Wednesday, May 4, 2011


I'm sure most of you saw the misquoted MLK jr speech or the cheers and virtual grave dancing all over the internet the past few days. I was terribly annoyed. I say, if you're not a New Yorker, STFU, but that's my opinion and I'm a New Yorker :) What bothered me most is that people were telling each other how to feel or shaming others who didn't react "correctly" in their eyes. Bullshit. You feel how you feel and that's that. I'm sure most of us feel a mix of emotions.

My answer to all of the posts? A correct Martin Luther King Jr. quote: "the arc of the moral universe is long but it bends towards justice." Take that as you will. Everyone gets to define "moral" and "justice" per their own life and associations.

I'm here tonight to chat a bit about revenge. Tho the phrase existed earlier, The Godfather further popularized "Revenge is a dish best served cold." There are a few old Italian proverbs of a similar vein:

"He who cannot revenge himself is weak, he who will not is contemptible."
"Revenge a hundred years old has still its milk (baby) teeth."
"Who has patience sees his revenge."
"In revenge, haste is criminal."

From a speech recorded by Livy:

     “The Romans are a race who know not how to sit down quiet under defeat;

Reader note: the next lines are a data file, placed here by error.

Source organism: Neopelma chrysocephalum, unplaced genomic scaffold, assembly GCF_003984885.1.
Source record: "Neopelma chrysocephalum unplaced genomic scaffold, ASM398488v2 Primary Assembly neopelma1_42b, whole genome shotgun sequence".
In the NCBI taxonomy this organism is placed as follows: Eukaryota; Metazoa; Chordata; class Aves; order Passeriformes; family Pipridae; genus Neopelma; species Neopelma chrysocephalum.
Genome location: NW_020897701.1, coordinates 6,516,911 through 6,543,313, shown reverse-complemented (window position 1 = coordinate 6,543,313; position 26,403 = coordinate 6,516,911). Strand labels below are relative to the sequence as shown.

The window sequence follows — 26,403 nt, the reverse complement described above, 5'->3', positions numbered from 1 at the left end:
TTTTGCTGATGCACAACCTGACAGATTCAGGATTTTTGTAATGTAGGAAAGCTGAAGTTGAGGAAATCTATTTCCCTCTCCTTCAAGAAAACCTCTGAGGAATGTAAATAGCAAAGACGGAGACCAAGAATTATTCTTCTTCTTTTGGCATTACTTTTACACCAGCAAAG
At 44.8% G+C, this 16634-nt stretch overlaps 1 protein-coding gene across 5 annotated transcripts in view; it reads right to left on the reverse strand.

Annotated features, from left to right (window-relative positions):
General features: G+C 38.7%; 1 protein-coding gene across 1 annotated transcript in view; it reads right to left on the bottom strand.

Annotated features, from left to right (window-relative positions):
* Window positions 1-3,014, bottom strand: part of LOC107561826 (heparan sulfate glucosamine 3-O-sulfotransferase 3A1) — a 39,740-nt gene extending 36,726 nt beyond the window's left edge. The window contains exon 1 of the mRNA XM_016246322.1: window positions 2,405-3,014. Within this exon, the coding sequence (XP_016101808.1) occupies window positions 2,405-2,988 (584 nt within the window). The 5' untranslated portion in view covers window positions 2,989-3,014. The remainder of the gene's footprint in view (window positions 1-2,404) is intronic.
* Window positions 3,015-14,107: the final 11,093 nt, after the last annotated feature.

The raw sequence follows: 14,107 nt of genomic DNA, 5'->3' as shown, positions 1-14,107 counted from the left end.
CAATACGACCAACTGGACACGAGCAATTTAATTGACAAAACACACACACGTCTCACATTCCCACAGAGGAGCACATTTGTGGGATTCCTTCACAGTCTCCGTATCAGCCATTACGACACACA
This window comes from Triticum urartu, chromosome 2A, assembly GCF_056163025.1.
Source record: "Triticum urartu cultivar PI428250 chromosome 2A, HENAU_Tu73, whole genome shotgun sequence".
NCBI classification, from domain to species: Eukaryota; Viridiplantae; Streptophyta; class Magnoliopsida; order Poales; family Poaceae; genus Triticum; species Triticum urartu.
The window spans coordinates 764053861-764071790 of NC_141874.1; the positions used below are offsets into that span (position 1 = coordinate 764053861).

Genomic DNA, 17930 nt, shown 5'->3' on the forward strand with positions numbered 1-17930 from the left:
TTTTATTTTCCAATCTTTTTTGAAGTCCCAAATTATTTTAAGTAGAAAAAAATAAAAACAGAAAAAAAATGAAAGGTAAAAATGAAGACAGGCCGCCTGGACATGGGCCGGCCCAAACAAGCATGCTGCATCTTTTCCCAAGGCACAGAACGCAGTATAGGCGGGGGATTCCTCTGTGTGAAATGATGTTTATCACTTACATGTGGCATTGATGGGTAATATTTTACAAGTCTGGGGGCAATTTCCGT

any scar, which the present necessity shall imprint in their breasts will rankle
there forever, and will not suffer them to rest until they have wreaked manifold
vengeance on your heads.”

This is the quote which leads off this paper (a pdf which downloads when you click the link) on revenge and justice as seen by ancient Romans. It's long but very well written, research is cited (there are footnotes! <3) and it touches upon many things we've mentioned in this blog including Roman founding myths, Octavian, Lucrece, Etruscans, and the Latin wars (where Rome decided to conquer their neighbors and take over. Kinda like NYC invading NJ for the farmland. Not that I'd mind Cuomo as governor, but anyway...). It's something to read when you have time to sit down and take it in and to pull up the original texts cited.

We've talked briefly about defixiones tables before, mostly in relation to fertility. There were several categories of curses, from winning competitions, to politics, to court cases, to sex and love, to business to straight up revenge. Actually, many of the tables involved a plea for revenge or justice, as the writer saw it.

Hekate, Persephone, Pluto, Hermes were all invoked, as were others. The cthonic deities were involved in this magickal letter asking for help. The letter, scribed in lead or some other thin metal, invoked a deity, stated what they wanted done, then it was folded over, pierced with a nail and either buried or tossed in the water.

Revenge and vengeance have been personified as deities by both the Romans and Greeks who called to Invidia and Nemesis respectively. Nemesis was originally one who distributed balanced, justified fortune in due measure without any "good or "bad" connotations. She became an avenger figure later on.

So why am I going on about this? Revenge runs deep. Thousands of years deep. The paper I linked to above makes a distinction between revenge and justice. Revenge is thought to be emotional, a primal kind of if you get hit, you hit back for survival, lest you be shown as weak. Is there a difference? It's a matter of perception. YOUR perception, and whichever side of the quotes you were on this week, how you take it is up to you and no one else.

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